PDA

View Full Version : amp meter



Tom T.
03-08-2008, 10:00 PM
Is the amp meter supposed to be hooked up with a line and load terminal? In other words, can they be hooked up backwards? Mine is showing a discharge but I am almost certain the battery was not in a fully charged state when we started the engine today for the first time in a year and a half. It went right strait to discharge. :confused:

12611
03-08-2008, 10:55 PM
HI, they can be hooked up backwards and would indicate backwards.
Doug.

Gilbert Pierce
03-08-2008, 10:57 PM
Yes they can be hooked up backwards and it will show discharge when in fact it is charging.
Put a voltmeter on the battery and read the voltage. Start the engine. If the battery voltage increases the battery is charging. If the battery voltage stays the same it is not charging. You have to rev the engine up a little to get it to charge if you have a generator.

Tom T.
03-09-2008, 12:21 AM
Man, this is what I wanted to hear!!! I'll swap them around tomarrow and check it again the next time we run it. It might be a few days, as I also have an oil line fitting that is leaking, and we'll fix it first.
Thanks for the instant reply.

Homer Landreth
03-09-2008, 01:00 AM
Whoa ! Tom: Don't go just switching wires around. That is a first class way to get a maximum result "smoke check". Also, in a previous post you said you put in an alternator, This post said:

Yes, that is what I have on my tripacer and I would be more than happy to send you a copy of my 337. Send me a private email with your mailing address and I will try and get it off to you before the weekend.
I am not sure of those numbers, mine just says a 40 amp alternator from a piper cherokee.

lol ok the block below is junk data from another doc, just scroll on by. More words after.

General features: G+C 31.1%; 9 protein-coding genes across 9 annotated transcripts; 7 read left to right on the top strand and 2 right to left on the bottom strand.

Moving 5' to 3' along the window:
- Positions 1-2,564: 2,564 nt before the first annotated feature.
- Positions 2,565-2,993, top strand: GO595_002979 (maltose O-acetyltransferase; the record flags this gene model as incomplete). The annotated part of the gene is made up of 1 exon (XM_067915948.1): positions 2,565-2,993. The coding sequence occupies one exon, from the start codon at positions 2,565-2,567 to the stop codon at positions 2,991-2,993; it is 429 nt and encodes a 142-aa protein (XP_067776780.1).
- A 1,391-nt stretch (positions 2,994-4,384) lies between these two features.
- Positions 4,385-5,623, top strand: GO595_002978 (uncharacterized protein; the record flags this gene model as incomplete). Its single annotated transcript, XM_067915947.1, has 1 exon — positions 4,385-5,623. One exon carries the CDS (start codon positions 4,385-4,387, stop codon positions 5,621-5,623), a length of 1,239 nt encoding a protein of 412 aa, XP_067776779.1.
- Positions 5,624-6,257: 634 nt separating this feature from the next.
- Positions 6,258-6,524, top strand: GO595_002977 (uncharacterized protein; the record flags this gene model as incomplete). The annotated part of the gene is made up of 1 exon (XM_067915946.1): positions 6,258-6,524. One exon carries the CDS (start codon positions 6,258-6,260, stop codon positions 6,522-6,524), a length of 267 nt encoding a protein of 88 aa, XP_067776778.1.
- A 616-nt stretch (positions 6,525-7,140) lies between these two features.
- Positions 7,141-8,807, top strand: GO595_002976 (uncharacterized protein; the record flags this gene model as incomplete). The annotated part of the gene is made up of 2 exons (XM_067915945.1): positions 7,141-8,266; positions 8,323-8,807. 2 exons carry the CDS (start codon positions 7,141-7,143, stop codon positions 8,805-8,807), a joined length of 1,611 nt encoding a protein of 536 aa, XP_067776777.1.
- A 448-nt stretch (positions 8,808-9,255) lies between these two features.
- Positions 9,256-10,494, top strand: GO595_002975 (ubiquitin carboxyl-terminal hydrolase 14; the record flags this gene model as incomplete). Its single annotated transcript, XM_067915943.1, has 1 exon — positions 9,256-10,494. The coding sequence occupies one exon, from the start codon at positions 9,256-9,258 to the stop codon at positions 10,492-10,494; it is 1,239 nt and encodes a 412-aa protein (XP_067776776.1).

You should not have to rev the engine very high to get a charge. If you are getting a discharge at less than about 1300 RPM, you may very well have the wiring incorrect, especially the wiring to the alternator field. I would be interested in seeing your schematic, however from all that I can think of relative to an alternator modification, there would have been nothing required to do that would require you to switch your ammeter wiring to get it to work correctly. I would suggest that you not run it any more and go wire to wire and verify your hook up. Send me your schematic, and I would be glad to see if I can coach you through some troubleshooting.

Tom T.
03-09-2008, 02:48 AM
:( Now dog gonnit Homer, I was just happier than a pig in sh%& when all I was needing was to swap the 2 wires.
I aint smart enough to draw out the scematic and send it to you. But, under the circumstances I am going to try, and I will send it to your private email, or try to.
Iam on it,
Thanks Homer

Homer Landreth
03-09-2008, 09:48 AM
Hi Tom; Your 337 should of had a schematic on it. If it didn't, go get the I/A who signed it off and tell him he owes you proper documentation of the modification.

Tom T.
03-09-2008, 11:38 AM
Nope, all it says is what they used to install it in accordance to piper pa28 service manual, pn 753 586 sec. XI and conforms to wiring diagram figure 11-54.

The owner at that time was, Nolfi, Eugene V. and dated 12/9/83 and the mechanic was George Lewis from Indio, Ca.

I got it hooked up like it was before I tore everything apart except with one minor little detail, it dont work!

Homer Landreth
03-09-2008, 11:49 AM
I'll bet Krispy Kremes and Starbucks (maybe Seattles Best instead) that the wiring doesn't come close to conforming to Figure 11-54 in the Pa28 manual. Anyway, drop me a line and let me know what I can do to help.

Tom T.
03-09-2008, 11:53 AM